Doubts greet Macron letter to quell French yellow vest anger


PARIS (AP) — Yellow vest protesters and political rivals have criticized a sweeping “letter to the French” from President Emmanuel Macron as not going far enough to quell national anger at his policies.

Macron’s letter explains how he’s addressing the anti-government movement concerns through a “grand debate” in local meetings around the country and on the internet starting Tuesday. The debate will focus on taxes, public services, climate change and democracy.

Yellow vest representative Jeremy Clement told BFM television Monday that the letter “settles part of the problem” but doesn’t go far enough to address sinking purchasing power.

Protester Jerome Rodrigues told CNews television that Macron failed to recognize “the urgency” of concerns of low-income workers and retirees.

Others criticized Macron for ruling out a restoration of France’s wealth tax on households with assets above 1.3 million euros ($1.5 million).

Watch: Trump Defies Crowd, Takes On Libertarians at Their Own Convention After They Viciously Boo Him

Opposition leaders also criticized the letter.

In his letter, Macron says there are no prohibited topics and lists more than 30 questions.

He suggests the French can express their views on which taxes should be lowered, what solutions there are for reducing the price of travel, heating and food, and whether mandatory voting and reducing the number of lawmakers should be considered.

He also mentions the possibility of introducing annual immigration quotas, saying it would not apply to asylum status.

He stresses that “we will not abandon measures we have taken … to encourage investment and make the work pay more.”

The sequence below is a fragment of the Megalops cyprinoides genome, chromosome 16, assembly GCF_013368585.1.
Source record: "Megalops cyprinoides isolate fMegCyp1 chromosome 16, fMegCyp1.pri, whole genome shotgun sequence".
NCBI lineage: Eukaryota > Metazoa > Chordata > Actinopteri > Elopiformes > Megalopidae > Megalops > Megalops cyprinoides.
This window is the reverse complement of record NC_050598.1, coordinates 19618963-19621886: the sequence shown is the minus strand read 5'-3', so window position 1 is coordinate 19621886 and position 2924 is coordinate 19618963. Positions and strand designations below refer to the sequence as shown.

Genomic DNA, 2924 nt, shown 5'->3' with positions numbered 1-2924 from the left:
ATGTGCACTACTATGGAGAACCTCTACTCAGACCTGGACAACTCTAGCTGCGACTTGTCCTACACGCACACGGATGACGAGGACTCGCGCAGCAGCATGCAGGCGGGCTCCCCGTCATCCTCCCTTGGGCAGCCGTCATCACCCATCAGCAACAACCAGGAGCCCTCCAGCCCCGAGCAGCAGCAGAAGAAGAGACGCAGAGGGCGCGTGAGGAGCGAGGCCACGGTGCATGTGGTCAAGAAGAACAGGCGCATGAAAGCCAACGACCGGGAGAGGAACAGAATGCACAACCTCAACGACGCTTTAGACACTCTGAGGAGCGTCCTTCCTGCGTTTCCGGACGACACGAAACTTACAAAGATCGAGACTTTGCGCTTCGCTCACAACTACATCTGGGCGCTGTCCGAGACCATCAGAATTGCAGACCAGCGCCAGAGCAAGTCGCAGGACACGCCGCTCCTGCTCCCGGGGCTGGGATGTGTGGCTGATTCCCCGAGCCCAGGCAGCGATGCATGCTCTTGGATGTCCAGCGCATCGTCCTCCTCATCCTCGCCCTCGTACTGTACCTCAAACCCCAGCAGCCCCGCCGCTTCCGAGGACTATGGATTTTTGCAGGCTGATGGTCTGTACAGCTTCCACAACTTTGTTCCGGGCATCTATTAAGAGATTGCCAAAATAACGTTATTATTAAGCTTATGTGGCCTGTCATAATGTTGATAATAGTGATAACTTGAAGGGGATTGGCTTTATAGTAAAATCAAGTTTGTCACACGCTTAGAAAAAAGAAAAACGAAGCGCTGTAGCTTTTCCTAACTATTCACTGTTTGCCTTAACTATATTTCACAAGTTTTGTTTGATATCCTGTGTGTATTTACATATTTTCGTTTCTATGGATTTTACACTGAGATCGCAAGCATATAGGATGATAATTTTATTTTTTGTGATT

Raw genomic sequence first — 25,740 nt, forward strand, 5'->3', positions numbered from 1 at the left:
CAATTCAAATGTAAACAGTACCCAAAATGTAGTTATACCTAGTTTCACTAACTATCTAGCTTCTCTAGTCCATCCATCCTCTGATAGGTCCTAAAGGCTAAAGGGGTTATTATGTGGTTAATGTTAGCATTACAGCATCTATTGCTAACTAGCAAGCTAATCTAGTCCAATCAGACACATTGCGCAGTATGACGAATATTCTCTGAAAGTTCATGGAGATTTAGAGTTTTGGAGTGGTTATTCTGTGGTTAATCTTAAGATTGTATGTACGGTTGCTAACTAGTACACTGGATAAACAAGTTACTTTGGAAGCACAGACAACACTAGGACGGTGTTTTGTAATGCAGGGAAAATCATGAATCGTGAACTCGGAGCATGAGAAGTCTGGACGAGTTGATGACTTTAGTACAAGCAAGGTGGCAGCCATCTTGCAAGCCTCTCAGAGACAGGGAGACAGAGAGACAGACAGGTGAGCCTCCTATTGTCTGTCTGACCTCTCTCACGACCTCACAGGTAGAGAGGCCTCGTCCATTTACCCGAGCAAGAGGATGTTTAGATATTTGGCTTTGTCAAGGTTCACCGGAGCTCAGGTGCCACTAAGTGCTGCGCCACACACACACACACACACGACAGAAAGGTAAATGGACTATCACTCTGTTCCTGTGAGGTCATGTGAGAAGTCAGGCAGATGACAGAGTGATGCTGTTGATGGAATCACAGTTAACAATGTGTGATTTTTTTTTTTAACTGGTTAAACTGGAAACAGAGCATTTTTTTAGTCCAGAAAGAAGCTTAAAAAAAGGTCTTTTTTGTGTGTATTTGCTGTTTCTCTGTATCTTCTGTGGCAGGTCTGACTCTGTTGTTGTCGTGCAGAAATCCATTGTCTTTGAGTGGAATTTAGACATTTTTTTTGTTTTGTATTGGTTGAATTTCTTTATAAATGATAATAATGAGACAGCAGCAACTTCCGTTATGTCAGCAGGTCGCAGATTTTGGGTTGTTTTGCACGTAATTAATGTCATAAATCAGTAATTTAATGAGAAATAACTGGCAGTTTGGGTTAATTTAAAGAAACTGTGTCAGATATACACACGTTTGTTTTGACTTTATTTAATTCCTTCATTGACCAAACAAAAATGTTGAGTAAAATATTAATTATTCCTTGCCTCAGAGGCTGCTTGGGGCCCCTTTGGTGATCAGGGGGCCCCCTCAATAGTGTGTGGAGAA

The French leader said the debate would help the government develop policies and France’s position on the European and international scene.

The debate comes as the yellow vest movement appeared to gain new momentum this weekend. The French Interior Ministry said about 84,000 people turned out on Saturday for the ninth straight round of demonstrations across France, up from 50,000 the previous week.

Thierry Paul Valette, founder of a group called “yellow vests citizens” told the AP the yellow vests would have “no break. The mobilizations continue.”

The Western Journal has not reviewed this Associated Press story prior to publication. Therefore, it may contain editorial bias or may in some other way not meet our normal editorial standards. It is provided to our readers as a service from The Western Journal.

Truth and Accuracy

Submit a Correction →

We are committed to truth and accuracy in all of our journalism. Read our editorial standards.

The Associated Press is an independent, not-for-profit news cooperative headquartered in New York City. Their teams in over 100 countries tell the world’s stories, from breaking news to investigative reporting. They provide content and services to help engage audiences worldwide, working with companies of all types, from broadcasters to brands. Photo credit: @AP on Twitter
The Associated Press was the first private sector organization in the U.S. to operate on a national scale. Over the past 170 years, they have been first to inform the world of many of history's most important moments, from the assassination of Abraham Lincoln and the bombing of Pearl Harbor to the fall of the Shah of Iran and the death of Pope John Paul.

Today, they operate in 263 locations in more than 100 countries relaying breaking news, covering war and conflict and producing enterprise reports that tell the world's stories.
New York City